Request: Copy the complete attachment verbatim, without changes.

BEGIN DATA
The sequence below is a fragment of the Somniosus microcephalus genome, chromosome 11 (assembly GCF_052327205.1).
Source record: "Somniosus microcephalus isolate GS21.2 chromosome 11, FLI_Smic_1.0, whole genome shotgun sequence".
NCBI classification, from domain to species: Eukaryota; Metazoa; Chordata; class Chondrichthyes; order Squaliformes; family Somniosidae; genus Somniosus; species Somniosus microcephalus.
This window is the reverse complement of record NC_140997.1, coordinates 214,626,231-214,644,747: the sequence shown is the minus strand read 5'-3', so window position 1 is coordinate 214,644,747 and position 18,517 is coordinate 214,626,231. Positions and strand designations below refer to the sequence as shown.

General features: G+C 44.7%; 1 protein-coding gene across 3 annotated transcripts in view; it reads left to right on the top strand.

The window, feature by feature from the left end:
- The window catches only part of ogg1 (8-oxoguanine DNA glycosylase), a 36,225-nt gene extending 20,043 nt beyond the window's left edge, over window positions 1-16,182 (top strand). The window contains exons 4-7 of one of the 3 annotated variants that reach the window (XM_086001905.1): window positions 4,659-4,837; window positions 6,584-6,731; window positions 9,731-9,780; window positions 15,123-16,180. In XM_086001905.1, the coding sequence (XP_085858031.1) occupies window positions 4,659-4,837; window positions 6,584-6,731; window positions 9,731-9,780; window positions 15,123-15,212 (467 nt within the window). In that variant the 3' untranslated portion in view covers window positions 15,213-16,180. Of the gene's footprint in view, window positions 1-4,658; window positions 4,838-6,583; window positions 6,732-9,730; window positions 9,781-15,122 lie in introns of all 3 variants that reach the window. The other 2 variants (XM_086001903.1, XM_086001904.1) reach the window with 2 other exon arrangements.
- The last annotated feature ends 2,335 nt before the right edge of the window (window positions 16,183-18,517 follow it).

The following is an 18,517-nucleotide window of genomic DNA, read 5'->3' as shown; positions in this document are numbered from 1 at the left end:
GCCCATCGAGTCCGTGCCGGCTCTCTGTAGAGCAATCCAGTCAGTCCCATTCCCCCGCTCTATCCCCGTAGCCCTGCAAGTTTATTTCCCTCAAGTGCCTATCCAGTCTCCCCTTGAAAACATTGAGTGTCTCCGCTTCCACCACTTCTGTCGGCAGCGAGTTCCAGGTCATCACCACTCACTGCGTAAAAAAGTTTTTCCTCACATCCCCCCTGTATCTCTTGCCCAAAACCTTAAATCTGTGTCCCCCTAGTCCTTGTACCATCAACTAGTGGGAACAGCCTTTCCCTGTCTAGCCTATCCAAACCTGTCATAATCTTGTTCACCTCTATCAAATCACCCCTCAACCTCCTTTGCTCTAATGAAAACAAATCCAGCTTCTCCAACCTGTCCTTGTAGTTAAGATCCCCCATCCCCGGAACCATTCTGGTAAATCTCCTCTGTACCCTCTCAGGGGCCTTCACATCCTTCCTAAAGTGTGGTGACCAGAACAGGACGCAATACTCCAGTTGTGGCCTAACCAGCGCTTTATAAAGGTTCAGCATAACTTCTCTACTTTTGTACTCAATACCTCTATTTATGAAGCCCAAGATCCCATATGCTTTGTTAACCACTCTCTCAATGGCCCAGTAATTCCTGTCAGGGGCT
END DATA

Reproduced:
The sequence below is a fragment of the Somniosus microcephalus genome, chromosome 11 (assembly GCF_052327205.1).
Source record: "Somniosus microcephalus isolate GS21.2 chromosome 11, FLI_Smic_1.0, whole genome shotgun sequence".
NCBI classification, from domain to species: Eukaryota; Metazoa; Chordata; class Chondrichthyes; order Squaliformes; family Somniosidae; genus Somniosus; species Somniosus microcephalus.
This window is the reverse complement of record NC_140997.1, coordinates 214,626,231-214,644,747: the sequence shown is the minus strand read 5'-3', so window position 1 is coordinate 214,644,747 and position 18,517 is coordinate 214,626,231. Positions and strand designations below refer to the sequence as shown.

General features: G+C 44.7%; 1 protein-coding gene across 3 annotated transcripts in view; it reads left to right on the top strand.

The window, feature by feature from the left end:
- The window catches only part of ogg1 (8-oxoguanine DNA glycosylase), a 36,225-nt gene extending 20,043 nt beyond the window's left edge, over window positions 1-16,182 (top strand). The window contains exons 4-7 of one of the 3 annotated variants that reach the window (XM_086001905.1): window positions 4,659-4,837; window positions 6,584-6,731; window positions 9,731-9,780; window positions 15,123-16,180. In XM_086001905.1, the coding sequence (XP_085858031.1) occupies window positions 4,659-4,837; window positions 6,584-6,731; window positions 9,731-9,780; window positions 15,123-15,212 (467 nt within the window). In that variant the 3' untranslated portion in view covers window positions 15,213-16,180. Of the gene's footprint in view, window positions 1-4,658; window positions 4,838-6,583; window positions 6,732-9,730; window positions 9,781-15,122 lie in introns of all 3 variants that reach the window. The other 2 variants (XM_086001903.1, XM_086001904.1) reach the window with 2 other exon arrangements.
- The last annotated feature ends 2,335 nt before the right edge of the window (window positions 16,183-18,517 follow it).

The following is an 18,517-nucleotide window of genomic DNA, read 5'->3' as shown; positions in this document are numbered from 1 at the left end:
GCCCATCGAGTCCGTGCCGGCTCTCTGTAGAGCAATCCAGTCAGTCCCATTCCCCCGCTCTATCCCCGTAGCCCTGCAAGTTTATTTCCCTCAAGTGCCTATCCAGTCTCCCCTTGAAAACATTGAGTGTCTCCGCTTCCACCACTTCTGTCGGCAGCGAGTTCCAGGTCATCACCACTCACTGCGTAAAAAAGTTTTTCCTCACATCCCCCCTGTATCTCTTGCCCAAAACCTTAAATCTGTGTCCCCCTAGTCCTTGTACCATCAACTAGTGGGAACAGCCTTTCCCTGTCTAGCCTATCCAAACCTGTCATAATCTTGTTCACCTCTATCAAATCACCCCTCAACCTCCTTTGCTCTAATGAAAACAAATCCAGCTTCTCCAACCTGTCCTTGTAGTTAAGATCCCCCATCCCCGGAACCATTCTGGTAAATCTCCTCTGTACCCTCTCAGGGGCCTTCACATCCTTCCTAAAGTGTGGTGACCAGAACAGGACGCAATACTCCAGTTGTGGCCTAACCAGCGCTTTATAAAGGTTCAGCATAACTTCTCTACTTTTGTACTCAATACCTCTATTTATGAAGCCCAAGATCCCATATGCTTTGTTAACCACTCTCTCAATGGCCCAGTAATTCCTGTCAGGGGCT